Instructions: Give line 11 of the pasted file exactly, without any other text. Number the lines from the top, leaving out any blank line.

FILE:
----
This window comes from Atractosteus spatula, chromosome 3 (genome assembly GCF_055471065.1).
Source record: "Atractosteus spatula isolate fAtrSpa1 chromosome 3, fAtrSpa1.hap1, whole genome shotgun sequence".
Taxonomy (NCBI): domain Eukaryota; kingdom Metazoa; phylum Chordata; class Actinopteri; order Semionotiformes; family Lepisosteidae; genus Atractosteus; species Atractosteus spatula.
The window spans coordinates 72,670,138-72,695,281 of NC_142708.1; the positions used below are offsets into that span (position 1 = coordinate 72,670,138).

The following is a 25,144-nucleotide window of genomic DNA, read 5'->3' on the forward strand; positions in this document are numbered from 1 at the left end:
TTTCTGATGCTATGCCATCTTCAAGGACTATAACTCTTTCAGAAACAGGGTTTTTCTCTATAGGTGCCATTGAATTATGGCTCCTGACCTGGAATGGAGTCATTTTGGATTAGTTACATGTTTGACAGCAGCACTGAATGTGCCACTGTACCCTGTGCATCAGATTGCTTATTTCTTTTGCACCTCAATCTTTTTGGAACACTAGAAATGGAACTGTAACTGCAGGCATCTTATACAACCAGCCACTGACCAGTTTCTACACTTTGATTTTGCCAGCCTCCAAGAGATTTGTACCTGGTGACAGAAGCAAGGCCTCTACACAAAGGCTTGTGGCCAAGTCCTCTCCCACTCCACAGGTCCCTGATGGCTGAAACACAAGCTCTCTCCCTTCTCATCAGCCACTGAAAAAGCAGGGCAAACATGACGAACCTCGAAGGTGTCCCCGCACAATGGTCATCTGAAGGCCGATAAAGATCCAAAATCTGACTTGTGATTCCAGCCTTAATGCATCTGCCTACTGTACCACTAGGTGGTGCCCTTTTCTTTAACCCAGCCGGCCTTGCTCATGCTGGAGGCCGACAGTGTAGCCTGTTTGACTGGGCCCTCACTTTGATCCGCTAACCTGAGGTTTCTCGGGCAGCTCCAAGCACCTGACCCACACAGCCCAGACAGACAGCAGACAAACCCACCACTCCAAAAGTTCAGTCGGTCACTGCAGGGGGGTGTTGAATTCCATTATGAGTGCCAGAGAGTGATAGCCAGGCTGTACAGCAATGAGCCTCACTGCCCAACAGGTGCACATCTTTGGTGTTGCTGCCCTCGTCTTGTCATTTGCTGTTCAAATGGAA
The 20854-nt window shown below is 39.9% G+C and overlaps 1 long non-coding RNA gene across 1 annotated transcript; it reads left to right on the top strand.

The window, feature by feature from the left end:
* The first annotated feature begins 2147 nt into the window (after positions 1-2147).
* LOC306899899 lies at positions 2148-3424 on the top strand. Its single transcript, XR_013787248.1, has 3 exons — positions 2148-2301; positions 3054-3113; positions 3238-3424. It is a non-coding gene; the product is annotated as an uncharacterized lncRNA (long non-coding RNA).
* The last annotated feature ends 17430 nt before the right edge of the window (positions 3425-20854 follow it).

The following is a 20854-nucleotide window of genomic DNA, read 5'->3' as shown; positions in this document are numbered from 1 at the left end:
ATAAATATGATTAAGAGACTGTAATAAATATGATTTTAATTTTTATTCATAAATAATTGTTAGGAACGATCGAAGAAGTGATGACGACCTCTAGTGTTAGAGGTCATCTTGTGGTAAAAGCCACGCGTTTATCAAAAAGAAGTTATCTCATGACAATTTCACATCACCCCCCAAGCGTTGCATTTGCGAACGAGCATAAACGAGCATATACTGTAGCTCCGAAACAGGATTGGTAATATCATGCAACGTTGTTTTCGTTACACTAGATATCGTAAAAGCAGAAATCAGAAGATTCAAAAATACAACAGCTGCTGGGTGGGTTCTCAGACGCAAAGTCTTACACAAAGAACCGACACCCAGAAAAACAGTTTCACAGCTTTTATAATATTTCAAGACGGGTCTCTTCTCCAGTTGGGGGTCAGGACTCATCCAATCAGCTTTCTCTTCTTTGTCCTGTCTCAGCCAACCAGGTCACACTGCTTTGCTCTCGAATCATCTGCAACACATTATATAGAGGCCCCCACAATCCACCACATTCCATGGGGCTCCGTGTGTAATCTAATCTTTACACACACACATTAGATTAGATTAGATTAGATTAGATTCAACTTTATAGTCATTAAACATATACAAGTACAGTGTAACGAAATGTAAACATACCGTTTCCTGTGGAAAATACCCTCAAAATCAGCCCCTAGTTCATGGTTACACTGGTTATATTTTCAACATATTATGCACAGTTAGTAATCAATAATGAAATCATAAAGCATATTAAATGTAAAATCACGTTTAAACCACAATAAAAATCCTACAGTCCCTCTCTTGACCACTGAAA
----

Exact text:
* The last annotated feature ends 17430 nt before the right edge of the window (positions 3425-20854 follow it).